When misfortune turns into opportunity
From a family’s destroyed walnut tree comes a new purpose, lefse rolling pins
Diane Tott was devastated to lose her family’s beloved walnut tree when the derecho blew through central Iowa on Aug. 10. Faced with the reality of losing the tree forever, Tott had an epiphany: She would have some of the walnut lumber made into lefse rolling pins, and she would give the treasures as gifts for Christmas.
The project of turning that walnut tree into working rolling pins—perfect for making the traditional Norwegian flatbread called lefse—was not an easy task. Perhaps apropos, “it became a story that the rich history of the tree merited,” Tott said. The results are usable works of art.
As a child, Tott spent innumerable hours playing near the tree on the Roland area farm where she grew up. Tott now lives in Ames and is retired after serving as clerk of court for 31 years. The family farm continues to belong to her mother, Esther Frandsen.
“We lived on the farm and so did my uncle and his family, so I got to grow up there with my cousins. … And my grandmother lived there until later in the ’60s when she moved into Roland,” Tott said. “It was quite a place with many good memories.”
Over the years, the tree held a tire swing and a bag swing. And it graced the family with walnuts, which the kids would help harvest.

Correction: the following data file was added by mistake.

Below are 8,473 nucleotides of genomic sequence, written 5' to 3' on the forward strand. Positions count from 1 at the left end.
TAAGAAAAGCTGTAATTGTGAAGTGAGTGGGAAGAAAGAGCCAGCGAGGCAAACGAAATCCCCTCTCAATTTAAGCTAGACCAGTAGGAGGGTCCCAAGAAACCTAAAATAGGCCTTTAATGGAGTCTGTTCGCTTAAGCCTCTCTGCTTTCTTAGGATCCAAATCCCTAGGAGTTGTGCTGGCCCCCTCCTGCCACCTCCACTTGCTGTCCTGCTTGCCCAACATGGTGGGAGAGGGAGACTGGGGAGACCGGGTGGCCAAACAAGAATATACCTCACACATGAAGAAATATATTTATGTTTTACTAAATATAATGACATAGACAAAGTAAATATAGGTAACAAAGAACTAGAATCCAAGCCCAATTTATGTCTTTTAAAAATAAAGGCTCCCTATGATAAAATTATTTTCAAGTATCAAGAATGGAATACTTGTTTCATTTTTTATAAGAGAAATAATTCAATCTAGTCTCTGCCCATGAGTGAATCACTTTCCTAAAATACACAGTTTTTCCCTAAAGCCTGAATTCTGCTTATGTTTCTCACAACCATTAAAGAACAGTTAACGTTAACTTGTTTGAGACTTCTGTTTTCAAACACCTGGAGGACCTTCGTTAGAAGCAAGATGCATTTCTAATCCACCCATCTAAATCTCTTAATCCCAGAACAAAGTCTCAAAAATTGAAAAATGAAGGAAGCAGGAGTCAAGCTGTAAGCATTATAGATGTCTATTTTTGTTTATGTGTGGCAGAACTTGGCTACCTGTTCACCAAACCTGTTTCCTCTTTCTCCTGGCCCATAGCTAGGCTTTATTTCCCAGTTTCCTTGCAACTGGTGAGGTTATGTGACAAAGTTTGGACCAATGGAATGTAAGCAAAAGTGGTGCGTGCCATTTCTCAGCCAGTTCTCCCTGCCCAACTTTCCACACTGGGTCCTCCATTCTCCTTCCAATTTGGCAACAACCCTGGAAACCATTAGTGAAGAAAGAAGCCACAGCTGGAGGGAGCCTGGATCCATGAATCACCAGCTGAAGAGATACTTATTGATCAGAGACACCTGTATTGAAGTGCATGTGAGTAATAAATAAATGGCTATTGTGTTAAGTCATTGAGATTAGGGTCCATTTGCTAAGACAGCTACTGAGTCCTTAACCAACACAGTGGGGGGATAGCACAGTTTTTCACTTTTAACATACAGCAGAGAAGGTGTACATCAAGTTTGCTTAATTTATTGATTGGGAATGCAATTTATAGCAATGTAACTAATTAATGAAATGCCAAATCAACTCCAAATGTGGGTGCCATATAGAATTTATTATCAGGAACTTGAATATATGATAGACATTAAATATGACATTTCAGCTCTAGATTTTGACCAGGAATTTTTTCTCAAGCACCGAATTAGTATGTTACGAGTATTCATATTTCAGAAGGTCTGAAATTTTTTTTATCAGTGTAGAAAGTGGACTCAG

Tott and her family used an antique corn sheller to remove the husks. Then they washed the walnuts and let them dry, she said.
“During cold, winter nights, my dad often sat and shelled the walnuts, which my mom would later use in her baking,” Tott said. “Mom and Dad’s grandchildren and great-grandchildren have helped with harvesting.”
Diane Tott poses next to her family’s beloved walnut tree on her mom’s farm near Roland. The tree sustained extensive damage in the Aug. 10 derecho and had to be removed.
Tott’s family connection to the walnut tree inspired her to have it live on through another beloved family tradition: the rolling of lefse.
In late August, she contacted Legwold, also known as the Lefse King, a Minneapolis man who has become an expert on Norwegian flatbread. A writer, editor and speaker, Legwold also teaches classes on lefse making.
He had been a speaker at a Sons of Norway Kong Sverre Lodge event in Story City, Iowa, in October 2017, where he presented the program “Lefse, Lutefisk and the Importance of Humor.” Tott attended the event, and she reached out to Legwold.
Could he help her figure out how to turn part of the fallen tree into five beautiful rolling pins?
Part of Legwold’s business is dealing in heirloom lefse rolling pins, which range in price from $125 to $1,200 on his website, lefseking.com. Legwold has an important connection: Bob Puetz, an expert woodturner, who could put the walnut blanks on his lathe and work his magic.
Despite some needed troubleshooting, Minnesota woodworker Puetz used his lathe to turn these five walnut rolling pins for Diane Tott.
“It’s a really cool thing,” Legwold said. “This tree that was so much a part of Diane’s family now is continuing on as five different rolling pins. If you go to the Vesterheim museum in Decorah, you’ll see rolling pins there that came over from Norway and are 150 years old.
“They’re like a recipe card, they just keep on and on, picking up sentimental value.”
Reprinted with permission from the Ames Tribune online edition (www.amestrib.com), Dec. 26, 2020.
This article originally appeared in the Jan. 29, 2021, issue of The Norwegian American.